Photo from "Brownsville, A Pictorial History" by Wooldridge & Vezzetti

Spanish Conquest

For hundreds of years or more these Indians went about their business undisturbed. But in 1519 there were new arrivals to contend with. That year, four ships under the comand of Captain Alonso Alverez de Pineda put in at the mouth of the river on an expedition from Cuba. The newcomers repaired their ships, traded with the natives and left.

The Pineda voyage was the first of several European efforts at colonization over the next two centuries. All were disasters. Then there were those who were just passing through. Cabeza de Vaca has long been thought to have gone through the Valley during his trek across the Southwest. But a detailed study of his route shows he probably crossed the Rio Grande hundreds of miles to the west and never came near the area.

If Cabeza de Vaca's route is vague, that of Alonso de Leon, in the 1680s, is definite. De Leon had been dispatched to find a French settlement in Texas (LaSalle's Fort St.Louis) and evict the foreigners from Spanish territory. By the time his expedition entered the Valley enough of the surrounding area had been traversed to plot the route with some accuracy. A historical marker at San Benito, indicates the path de Leon traveled, as do several markers on US 77 leading north of the Valley.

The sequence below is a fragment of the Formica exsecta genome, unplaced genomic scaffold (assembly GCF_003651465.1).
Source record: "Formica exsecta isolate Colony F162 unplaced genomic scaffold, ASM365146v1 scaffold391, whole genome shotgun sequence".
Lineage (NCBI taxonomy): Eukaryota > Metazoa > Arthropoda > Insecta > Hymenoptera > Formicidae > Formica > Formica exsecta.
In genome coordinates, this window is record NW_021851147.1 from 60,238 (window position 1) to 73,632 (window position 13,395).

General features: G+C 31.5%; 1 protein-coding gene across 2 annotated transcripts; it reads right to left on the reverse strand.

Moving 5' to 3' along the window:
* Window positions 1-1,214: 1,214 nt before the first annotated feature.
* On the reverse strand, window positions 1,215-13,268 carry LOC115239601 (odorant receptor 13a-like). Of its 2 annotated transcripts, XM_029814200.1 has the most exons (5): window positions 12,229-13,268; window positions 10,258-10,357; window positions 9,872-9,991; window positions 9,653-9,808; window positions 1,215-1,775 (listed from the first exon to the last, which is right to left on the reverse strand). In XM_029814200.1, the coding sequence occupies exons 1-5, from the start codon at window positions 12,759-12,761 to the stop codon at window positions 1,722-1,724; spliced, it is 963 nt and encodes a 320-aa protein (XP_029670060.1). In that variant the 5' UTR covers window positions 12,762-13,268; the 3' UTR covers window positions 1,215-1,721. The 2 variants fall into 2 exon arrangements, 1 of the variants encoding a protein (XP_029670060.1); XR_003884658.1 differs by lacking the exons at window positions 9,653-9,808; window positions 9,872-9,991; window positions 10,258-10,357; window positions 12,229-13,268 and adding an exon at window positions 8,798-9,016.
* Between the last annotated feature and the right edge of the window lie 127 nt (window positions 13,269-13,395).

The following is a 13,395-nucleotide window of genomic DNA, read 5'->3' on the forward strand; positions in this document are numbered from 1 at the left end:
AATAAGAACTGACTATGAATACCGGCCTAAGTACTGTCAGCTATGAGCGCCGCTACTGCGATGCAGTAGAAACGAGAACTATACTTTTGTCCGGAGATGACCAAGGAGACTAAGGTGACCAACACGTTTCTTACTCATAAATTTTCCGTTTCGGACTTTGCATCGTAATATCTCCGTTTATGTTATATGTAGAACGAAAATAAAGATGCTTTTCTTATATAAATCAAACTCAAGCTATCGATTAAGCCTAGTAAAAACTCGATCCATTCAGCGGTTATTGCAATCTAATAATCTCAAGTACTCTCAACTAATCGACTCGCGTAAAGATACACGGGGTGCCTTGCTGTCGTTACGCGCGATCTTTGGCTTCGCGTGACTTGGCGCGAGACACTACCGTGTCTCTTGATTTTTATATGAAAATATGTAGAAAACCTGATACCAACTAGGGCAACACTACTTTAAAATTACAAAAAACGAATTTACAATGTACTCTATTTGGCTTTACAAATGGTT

Though La Salle's settlers had been massacred by Indians, the fact that the French had established at all frightened the Spanish Government into greater vigilance on its unsettled lands to the north. A second French attempt in 1721 stirred them into action, and colonization of Texas north of the Nueces began in earnest. This left a void of settlement between that river and Monterrey. That void was slashed down the middle by the Rio Grande. The stage was set for the final thrust of civilzation into the Valley.